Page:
Time for employers to up their game for preventing workplace harassment

published in McAfee & Taft EmployerLINC | December 11, 2017

By Charlie Plumb

Franken. Lauer. Spacey. Weinstein. Moore. And others. There is no question that in 2018 all employers will be facing growing harassment challenges. That means now is a critical time to assess the effectiveness of your policy, training and approach to harassment issues in your workplace. Your goal is to prevent harassment before it happens. In those cases where you are unsuccessful with prevention, you should address and solve harassment issues when they arise. Here are some ways for you to up-your-game for harassment.

Your anti-harassment policy

Make sure you have an anti-harassment policy in place and communicated to employees in as many ways as possible – e.g.: handbooks, policy manuals, intranet sites. Although recent media coverage has focused on sexual harassment, your policy should be broad enough to address harassment of any kind, including conduct based on individuals’ race, color, nationality, religion, disability and the like.

Some employees may be unsure about what constitutes “harassment.” Your policy should describe what types of behavior or actions can constitute harassment, and it’s helpful to include examples. Explain that your anti-harassment policy can reach conduct that happens after work hours and off premises and can include electronic communication, such as social media, email, texting and messaging apps. State in no uncertain terms that harassing behavior in any form or context will not be tolerated and may lead to discipline, up to and including discharge.

The best way to prevent and address potential harassment is to have a workplace where employees are willing to bring such problems to your attention. Emphasize that it is every employee’s responsibility to report harassment – whether they are the victim or are aware of another employee who is subject to harassment. Offer alternative avenues to report harassment issues – to a supervisor, human resources, senior management or anonymously. Don’t get hung up on requiring a formal, written complaint. You are trying to facilitate and encourage reporting, not create roadblocks and red tape to the process. Your policy should stress employees reporting harassment or participating in any investigation will absolutely be protected from any retaliation.

Your anti-harassment training

Don’t let your anti-harassment policy simply gather dust. Breathe life into it by conducting periodic harassment training for all employees. One way to stress the employer’s commitment to stopping any form of harassment is to involve senior management in the training. Consider having a company leader give the introduction or closing remarks for your sessions.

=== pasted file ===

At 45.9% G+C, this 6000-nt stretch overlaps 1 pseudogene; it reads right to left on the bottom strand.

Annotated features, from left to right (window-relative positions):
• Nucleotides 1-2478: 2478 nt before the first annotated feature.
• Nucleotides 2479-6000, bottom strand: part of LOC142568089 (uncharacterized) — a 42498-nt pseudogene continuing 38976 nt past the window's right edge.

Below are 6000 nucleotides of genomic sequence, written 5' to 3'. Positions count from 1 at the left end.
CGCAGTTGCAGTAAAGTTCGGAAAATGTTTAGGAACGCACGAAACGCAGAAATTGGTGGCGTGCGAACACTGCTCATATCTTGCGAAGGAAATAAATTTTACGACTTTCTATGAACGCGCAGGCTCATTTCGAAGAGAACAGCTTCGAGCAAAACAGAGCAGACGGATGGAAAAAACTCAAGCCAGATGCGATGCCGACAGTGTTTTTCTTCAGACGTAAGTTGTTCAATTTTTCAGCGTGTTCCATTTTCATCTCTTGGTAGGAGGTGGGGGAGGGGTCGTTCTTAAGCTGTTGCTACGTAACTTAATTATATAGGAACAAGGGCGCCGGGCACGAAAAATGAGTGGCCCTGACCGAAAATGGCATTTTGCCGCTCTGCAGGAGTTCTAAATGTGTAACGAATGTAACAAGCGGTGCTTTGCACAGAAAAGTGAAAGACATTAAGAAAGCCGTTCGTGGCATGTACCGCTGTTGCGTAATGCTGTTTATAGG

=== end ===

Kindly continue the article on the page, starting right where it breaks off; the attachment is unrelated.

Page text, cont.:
Take the time to cover with your workforce what is harassment and discuss the type of behavior and activity you do not tolerate. Your employees should leave training with a clear idea of what is acceptable and unacceptable workplace conduct.

Thoroughly review your anti-harassment policy. This must include a restated commitment to a harassment-free work environment. Your training is an important opportunity to stress the importance of reporting harassment concerns and to again reassure employees they will be protected from retaliation if they report misconduct.

Frontline supervisors are an employer’s eyes and ears. They are the people who are most likely to learn of potential harassment issues. Harassment training for supervisors should be conducted separately from other employees. They should understand their responsibility to report all possible harassment to human resources or management. Explain that failure of a supervisor to report harassment can lead to a lawsuit, with the supervisor named as an individual defendant based on their failure to report.

Your investigations

Actions speak louder than words. Despite your best efforts at confidentiality, in most places the office grapevine is alive and well. And how you handle harassment complaints will be watched with great interest by employees.

Obtain advice or training for your human resource or managers charged with investigating complaints. Act promptly and reasonably throughout the process. Don’t reject out-of-hand anonymous complaints. The same is true for allegations of harassment that occurred in the past. There may be legitimate reasons the concerns were voiced anonymously or delayed. Your investigations should focus on balanced fact-finding and determining whether there is a problem that should be addressed before it erupts into a much more serious issue.

Your endgame

What is your ultimate goal? To create and maintain a workplace that values and rewards respect, professionalism and inclusion. To do that, you must be prepared to address and stop harassing behavior that undermines a productive and respectful work environment.